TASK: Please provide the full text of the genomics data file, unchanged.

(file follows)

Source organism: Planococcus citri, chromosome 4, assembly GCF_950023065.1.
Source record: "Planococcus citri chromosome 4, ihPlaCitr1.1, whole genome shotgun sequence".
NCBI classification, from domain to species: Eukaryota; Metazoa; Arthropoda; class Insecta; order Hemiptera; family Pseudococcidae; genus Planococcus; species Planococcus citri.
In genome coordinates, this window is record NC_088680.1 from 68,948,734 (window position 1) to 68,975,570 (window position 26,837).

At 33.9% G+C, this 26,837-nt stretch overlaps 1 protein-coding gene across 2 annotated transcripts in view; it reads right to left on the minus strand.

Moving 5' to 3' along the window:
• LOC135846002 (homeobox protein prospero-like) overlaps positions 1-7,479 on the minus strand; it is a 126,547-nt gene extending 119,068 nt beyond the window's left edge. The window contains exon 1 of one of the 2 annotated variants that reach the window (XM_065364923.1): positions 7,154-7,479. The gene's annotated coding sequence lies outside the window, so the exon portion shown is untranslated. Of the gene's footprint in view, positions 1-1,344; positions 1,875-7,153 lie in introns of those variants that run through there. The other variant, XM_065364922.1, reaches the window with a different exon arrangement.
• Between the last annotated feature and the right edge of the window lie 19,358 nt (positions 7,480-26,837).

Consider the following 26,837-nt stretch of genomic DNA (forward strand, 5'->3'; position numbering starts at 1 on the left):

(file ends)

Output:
Source organism: Planococcus citri, chromosome 4, assembly GCF_950023065.1.
Source record: "Planococcus citri chromosome 4, ihPlaCitr1.1, whole genome shotgun sequence".
NCBI classification, from domain to species: Eukaryota; Metazoa; Arthropoda; class Insecta; order Hemiptera; family Pseudococcidae; genus Planococcus; species Planococcus citri.
In genome coordinates, this window is record NC_088680.1 from 68,948,734 (window position 1) to 68,975,570 (window position 26,837).

At 33.9% G+C, this 26,837-nt stretch overlaps 1 protein-coding gene across 2 annotated transcripts in view; it reads right to left on the minus strand.

Moving 5' to 3' along the window:
• LOC135846002 (homeobox protein prospero-like) overlaps positions 1-7,479 on the minus strand; it is a 126,547-nt gene extending 119,068 nt beyond the window's left edge. The window contains exon 1 of one of the 2 annotated variants that reach the window (XM_065364923.1): positions 7,154-7,479. The gene's annotated coding sequence lies outside the window, so the exon portion shown is untranslated. Of the gene's footprint in view, positions 1-1,344; positions 1,875-7,153 lie in introns of those variants that run through there. The other variant, XM_065364922.1, reaches the window with a different exon arrangement.
• Between the last annotated feature and the right edge of the window lie 19,358 nt (positions 7,480-26,837).

Consider the following 26,837-nt stretch of genomic DNA (forward strand, 5'->3'; position numbering starts at 1 on the left):